Passport numbers; names, dates of birth; phone numbers; emails; addresses; identity card number and more all stolen
Hong Kong-based airline Cathay Pacific has been hit by a mammoth data leak that has exposed the details, including passport numbers, of a staggering 9.4 million people.
The airline has taken seven months to reveal the breach.
Cathay Pacific said today that the stolen data includes “passenger name; nationality; date of birth; phone number; email; address; passport number; identity card number… historical travel information” and more.
There was little sign that the company was making efforts to notify passengers, e.g. through social media, with its Facebook page (which has 1.9 million likes) last updated on October 8 with a post about “Guide Dogs Week”.
The airline, which carries some 34 million passengers annually to 200 destinations, said that it had discovered the “unauthorised access” to its information systems as part of its “ongoing IT security processes”.
The suspicious activity was discovered in March, and the loss of personal information was confirmed in May, the airline told Reuters.
Cathay Pacific Hack: CEO “Very Sorry”
Cathay Pacific Chief Executive Officer Rupert Hogg said in a statement Wednesday: “We are very sorry for any concern this data security event may cause our passengers.”
He added: “We acted immediately to contain the event, commence a thorough investigation with the assistance of a leading cybersecurity firm, and to further strengthen our IT security measures.”
Reuters reports citing Cathay sources that 403 “expired credit card numbers” and 27 credit card numbers with no card verification value (CVV) were accessed – in contrast to a recent hack of British Airways, which resulted in the theft of 380,000 customers’ payment details, as reported by Computer Business Review.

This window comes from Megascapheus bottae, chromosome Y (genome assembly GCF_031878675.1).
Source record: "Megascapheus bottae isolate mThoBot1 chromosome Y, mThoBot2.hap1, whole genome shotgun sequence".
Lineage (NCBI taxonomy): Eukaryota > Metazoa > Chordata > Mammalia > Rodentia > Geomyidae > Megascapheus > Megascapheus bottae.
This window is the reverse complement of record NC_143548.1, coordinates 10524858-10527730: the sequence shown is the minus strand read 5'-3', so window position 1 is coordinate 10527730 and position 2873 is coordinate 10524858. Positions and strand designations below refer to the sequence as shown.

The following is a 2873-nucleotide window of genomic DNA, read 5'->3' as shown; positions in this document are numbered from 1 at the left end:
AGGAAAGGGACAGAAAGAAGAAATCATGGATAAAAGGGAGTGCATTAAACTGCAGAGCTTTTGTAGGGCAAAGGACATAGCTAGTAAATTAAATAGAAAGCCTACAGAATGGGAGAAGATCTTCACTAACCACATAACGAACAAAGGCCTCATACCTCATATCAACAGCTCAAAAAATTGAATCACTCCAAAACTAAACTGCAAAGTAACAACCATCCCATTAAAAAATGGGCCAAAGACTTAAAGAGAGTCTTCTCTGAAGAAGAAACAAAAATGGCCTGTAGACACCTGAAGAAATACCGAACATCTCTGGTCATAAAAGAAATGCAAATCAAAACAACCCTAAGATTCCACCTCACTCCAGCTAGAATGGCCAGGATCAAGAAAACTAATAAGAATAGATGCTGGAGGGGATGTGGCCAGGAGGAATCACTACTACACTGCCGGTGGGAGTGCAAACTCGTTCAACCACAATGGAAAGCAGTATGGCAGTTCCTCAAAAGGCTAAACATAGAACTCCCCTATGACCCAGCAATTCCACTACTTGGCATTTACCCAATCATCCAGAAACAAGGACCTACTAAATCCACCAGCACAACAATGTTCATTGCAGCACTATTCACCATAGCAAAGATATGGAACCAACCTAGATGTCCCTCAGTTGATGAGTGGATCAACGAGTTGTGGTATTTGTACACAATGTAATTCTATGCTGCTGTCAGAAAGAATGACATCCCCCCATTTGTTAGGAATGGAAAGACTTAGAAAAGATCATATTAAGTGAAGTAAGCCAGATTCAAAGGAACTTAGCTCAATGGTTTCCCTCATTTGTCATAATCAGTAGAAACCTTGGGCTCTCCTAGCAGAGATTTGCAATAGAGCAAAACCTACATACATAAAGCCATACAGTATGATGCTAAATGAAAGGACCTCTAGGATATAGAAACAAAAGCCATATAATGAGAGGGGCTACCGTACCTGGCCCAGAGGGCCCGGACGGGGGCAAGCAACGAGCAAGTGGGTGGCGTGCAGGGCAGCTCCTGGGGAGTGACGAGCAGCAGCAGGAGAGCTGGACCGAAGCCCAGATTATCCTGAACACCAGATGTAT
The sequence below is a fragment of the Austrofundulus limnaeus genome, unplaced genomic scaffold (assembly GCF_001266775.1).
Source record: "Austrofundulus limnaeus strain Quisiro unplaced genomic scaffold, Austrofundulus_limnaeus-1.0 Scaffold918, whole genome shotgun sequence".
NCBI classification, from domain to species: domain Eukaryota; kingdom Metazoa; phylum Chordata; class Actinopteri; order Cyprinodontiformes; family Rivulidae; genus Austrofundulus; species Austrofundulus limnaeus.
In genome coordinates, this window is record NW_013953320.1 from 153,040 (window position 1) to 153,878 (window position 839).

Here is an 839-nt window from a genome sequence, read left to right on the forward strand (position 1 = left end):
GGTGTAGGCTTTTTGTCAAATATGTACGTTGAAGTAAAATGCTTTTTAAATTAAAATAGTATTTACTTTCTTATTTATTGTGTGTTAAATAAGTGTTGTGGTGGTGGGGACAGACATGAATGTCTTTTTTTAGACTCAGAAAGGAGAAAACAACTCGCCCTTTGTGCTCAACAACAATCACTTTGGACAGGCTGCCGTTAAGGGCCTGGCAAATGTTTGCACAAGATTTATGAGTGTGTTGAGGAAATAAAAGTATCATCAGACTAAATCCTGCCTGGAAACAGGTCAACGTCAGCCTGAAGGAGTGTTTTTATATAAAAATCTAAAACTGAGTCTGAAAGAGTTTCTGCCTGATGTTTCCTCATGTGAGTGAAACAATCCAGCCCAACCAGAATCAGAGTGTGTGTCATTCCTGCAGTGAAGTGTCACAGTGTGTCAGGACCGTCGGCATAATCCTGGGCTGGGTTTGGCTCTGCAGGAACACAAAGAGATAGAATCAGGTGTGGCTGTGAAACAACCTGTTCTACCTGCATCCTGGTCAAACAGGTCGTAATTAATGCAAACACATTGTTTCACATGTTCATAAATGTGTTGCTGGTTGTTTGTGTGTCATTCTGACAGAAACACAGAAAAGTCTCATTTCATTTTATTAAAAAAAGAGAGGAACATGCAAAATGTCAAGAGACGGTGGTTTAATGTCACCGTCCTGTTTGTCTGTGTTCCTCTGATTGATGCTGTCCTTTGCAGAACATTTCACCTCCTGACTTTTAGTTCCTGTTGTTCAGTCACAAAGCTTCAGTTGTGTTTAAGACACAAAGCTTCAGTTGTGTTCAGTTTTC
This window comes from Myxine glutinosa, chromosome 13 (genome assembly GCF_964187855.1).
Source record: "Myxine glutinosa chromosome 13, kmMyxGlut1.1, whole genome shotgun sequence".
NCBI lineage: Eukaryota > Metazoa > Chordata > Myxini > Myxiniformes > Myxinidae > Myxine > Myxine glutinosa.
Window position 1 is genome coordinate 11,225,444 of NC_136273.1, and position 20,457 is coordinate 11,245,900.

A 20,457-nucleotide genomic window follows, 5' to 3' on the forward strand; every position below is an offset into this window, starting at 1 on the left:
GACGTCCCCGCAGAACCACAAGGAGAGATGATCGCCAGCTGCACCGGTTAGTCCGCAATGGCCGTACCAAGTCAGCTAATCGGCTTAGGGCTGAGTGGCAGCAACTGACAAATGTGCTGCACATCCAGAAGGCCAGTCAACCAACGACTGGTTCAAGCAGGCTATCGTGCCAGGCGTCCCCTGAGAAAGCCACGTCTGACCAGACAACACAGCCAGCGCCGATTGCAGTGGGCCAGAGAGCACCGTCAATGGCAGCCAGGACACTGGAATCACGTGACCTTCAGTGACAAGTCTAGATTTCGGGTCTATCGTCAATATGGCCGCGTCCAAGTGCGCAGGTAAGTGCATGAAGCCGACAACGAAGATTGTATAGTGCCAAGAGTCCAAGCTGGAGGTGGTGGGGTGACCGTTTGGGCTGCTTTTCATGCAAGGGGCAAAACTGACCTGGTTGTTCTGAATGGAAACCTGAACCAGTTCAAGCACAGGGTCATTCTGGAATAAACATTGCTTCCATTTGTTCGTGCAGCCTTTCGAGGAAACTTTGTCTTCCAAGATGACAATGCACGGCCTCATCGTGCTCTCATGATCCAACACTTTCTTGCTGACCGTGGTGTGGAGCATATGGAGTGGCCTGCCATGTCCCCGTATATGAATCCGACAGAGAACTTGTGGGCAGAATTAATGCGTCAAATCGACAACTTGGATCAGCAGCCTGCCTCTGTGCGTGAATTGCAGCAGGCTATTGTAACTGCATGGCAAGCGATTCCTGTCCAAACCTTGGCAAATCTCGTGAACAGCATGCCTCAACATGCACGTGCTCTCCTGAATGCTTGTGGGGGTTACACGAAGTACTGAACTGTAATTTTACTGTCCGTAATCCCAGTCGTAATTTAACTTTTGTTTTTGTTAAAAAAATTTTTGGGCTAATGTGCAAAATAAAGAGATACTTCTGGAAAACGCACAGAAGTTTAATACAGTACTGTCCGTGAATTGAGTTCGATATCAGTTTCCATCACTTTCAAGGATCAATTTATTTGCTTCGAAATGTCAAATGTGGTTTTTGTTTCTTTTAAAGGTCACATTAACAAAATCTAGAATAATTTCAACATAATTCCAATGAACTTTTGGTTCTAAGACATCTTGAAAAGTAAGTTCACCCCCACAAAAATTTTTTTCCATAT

Ted McKendall, CTO of Trusted Knight said in an emailed statement: “There are no details of how the breach was executed yet, but I can only assume that the extreme delay between identifying the breach and notifying customers is because the airline was trying to patch its systems first.”
He added: “While the airline has been quick to assure customers that only a small amount of financial information has been leaked, the data that has been leaked is more than unsettling. The passport information of passengers on the dark web will have an extremely high price tag. Much of this information – names, dates of birth, email and physical addresses – could be used to conduct further attacks against passenger’s other accounts as often these details are enough to bypass security.”